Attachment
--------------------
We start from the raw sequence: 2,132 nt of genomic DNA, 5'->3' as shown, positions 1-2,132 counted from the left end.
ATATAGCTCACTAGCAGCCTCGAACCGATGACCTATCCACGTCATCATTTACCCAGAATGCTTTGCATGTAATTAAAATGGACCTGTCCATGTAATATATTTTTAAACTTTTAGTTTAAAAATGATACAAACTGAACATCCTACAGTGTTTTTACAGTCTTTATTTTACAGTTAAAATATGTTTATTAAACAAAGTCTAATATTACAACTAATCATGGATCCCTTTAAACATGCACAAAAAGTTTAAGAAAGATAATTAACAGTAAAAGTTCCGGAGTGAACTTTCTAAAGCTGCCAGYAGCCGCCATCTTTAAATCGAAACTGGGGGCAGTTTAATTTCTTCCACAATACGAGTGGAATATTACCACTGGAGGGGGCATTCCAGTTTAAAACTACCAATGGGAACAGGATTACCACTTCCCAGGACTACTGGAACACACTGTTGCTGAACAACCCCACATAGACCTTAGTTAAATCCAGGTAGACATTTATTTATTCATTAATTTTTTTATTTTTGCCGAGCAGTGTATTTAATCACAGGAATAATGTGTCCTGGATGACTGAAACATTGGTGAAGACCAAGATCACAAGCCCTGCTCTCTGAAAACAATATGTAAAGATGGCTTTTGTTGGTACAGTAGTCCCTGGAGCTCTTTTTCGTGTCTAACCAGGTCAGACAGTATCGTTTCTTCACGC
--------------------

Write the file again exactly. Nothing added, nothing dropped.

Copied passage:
We start from the raw sequence: 2,132 nt of genomic DNA, 5'->3' as shown, positions 1-2,132 counted from the left end.
ATATAGCTCACTAGCAGCCTCGAACCGATGACCTATCCACGTCATCATTTACCCAGAATGCTTTGCATGTAATTAAAATGGACCTGTCCATGTAATATATTTTTAAACTTTTAGTTTAAAAATGATACAAACTGAACATCCTACAGTGTTTTTACAGTCTTTATTTTACAGTTAAAATATGTTTATTAAACAAAGTCTAATATTACAACTAATCATGGATCCCTTTAAACATGCACAAAAAGTTTAAGAAAGATAATTAACAGTAAAAGTTCCGGAGTGAACTTTCTAAAGCTGCCAGYAGCCGCCATCTTTAAATCGAAACTGGGGGCAGTTTAATTTCTTCCACAATACGAGTGGAATATTACCACTGGAGGGGGCATTCCAGTTTAAAACTACCAATGGGAACAGGATTACCACTTCCCAGGACTACTGGAACACACTGTTGCTGAACAACCCCACATAGACCTTAGTTAAATCCAGGTAGACATTTATTTATTCATTAATTTTTTTATTTTTGCCGAGCAGTGTATTTAATCACAGGAATAATGTGTCCTGGATGACTGAAACATTGGTGAAGACCAAGATCACAAGCCCTGCTCTCTGAAAACAATATGTAAAGATGGCTTTTGTTGGTACAGTAGTCCCTGGAGCTCTTTTTCGTGTCTAACCAGGTCAGACAGTATCGTTTCTTCACGC